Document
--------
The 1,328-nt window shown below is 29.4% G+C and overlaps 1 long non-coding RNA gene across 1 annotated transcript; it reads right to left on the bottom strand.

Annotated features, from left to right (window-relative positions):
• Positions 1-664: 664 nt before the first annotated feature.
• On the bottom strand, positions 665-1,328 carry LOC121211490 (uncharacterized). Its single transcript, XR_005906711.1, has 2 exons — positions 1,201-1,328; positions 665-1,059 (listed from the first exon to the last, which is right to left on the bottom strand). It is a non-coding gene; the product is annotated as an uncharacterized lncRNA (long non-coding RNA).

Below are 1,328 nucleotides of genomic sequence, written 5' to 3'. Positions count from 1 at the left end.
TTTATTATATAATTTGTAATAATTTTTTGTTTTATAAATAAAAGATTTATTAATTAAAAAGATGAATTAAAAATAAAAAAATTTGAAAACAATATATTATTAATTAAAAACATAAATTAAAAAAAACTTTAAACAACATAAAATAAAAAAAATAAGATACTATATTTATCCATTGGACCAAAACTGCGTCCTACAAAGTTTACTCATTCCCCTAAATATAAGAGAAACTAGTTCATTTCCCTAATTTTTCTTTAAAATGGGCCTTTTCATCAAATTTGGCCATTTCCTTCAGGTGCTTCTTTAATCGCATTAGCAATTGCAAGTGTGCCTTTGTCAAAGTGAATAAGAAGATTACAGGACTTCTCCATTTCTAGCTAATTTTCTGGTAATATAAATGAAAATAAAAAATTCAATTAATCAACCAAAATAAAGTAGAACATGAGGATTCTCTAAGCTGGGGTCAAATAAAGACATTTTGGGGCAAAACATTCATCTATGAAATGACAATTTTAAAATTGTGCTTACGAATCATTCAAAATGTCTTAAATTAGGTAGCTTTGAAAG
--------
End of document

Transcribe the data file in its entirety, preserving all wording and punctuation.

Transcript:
The 1,328-nt window shown below is 29.4% G+C and overlaps 1 long non-coding RNA gene across 1 annotated transcript; it reads right to left on the bottom strand.

Annotated features, from left to right (window-relative positions):
• Positions 1-664: 664 nt before the first annotated feature.
• On the bottom strand, positions 665-1,328 carry LOC121211490 (uncharacterized). Its single transcript, XR_005906711.1, has 2 exons — positions 1,201-1,328; positions 665-1,059 (listed from the first exon to the last, which is right to left on the bottom strand). It is a non-coding gene; the product is annotated as an uncharacterized lncRNA (long non-coding RNA).

Below are 1,328 nucleotides of genomic sequence, written 5' to 3'. Positions count from 1 at the left end.
TTTATTATATAATTTGTAATAATTTTTTGTTTTATAAATAAAAGATTTATTAATTAAAAAGATGAATTAAAAATAAAAAAATTTGAAAACAATATATTATTAATTAAAAACATAAATTAAAAAAAACTTTAAACAACATAAAATAAAAAAAATAAGATACTATATTTATCCATTGGACCAAAACTGCGTCCTACAAAGTTTACTCATTCCCCTAAATATAAGAGAAACTAGTTCATTTCCCTAATTTTTCTTTAAAATGGGCCTTTTCATCAAATTTGGCCATTTCCTTCAGGTGCTTCTTTAATCGCATTAGCAATTGCAAGTGTGCCTTTGTCAAAGTGAATAAGAAGATTACAGGACTTCTCCATTTCTAGCTAATTTTCTGGTAATATAAATGAAAATAAAAAATTCAATTAATCAACCAAAATAAAGTAGAACATGAGGATTCTCTAAGCTGGGGTCAAATAAAGACATTTTGGGGCAAAACATTCATCTATGAAATGACAATTTTAAAATTGTGCTTACGAATCATTCAAAATGTCTTAAATTAGGTAGCTTTGAAAG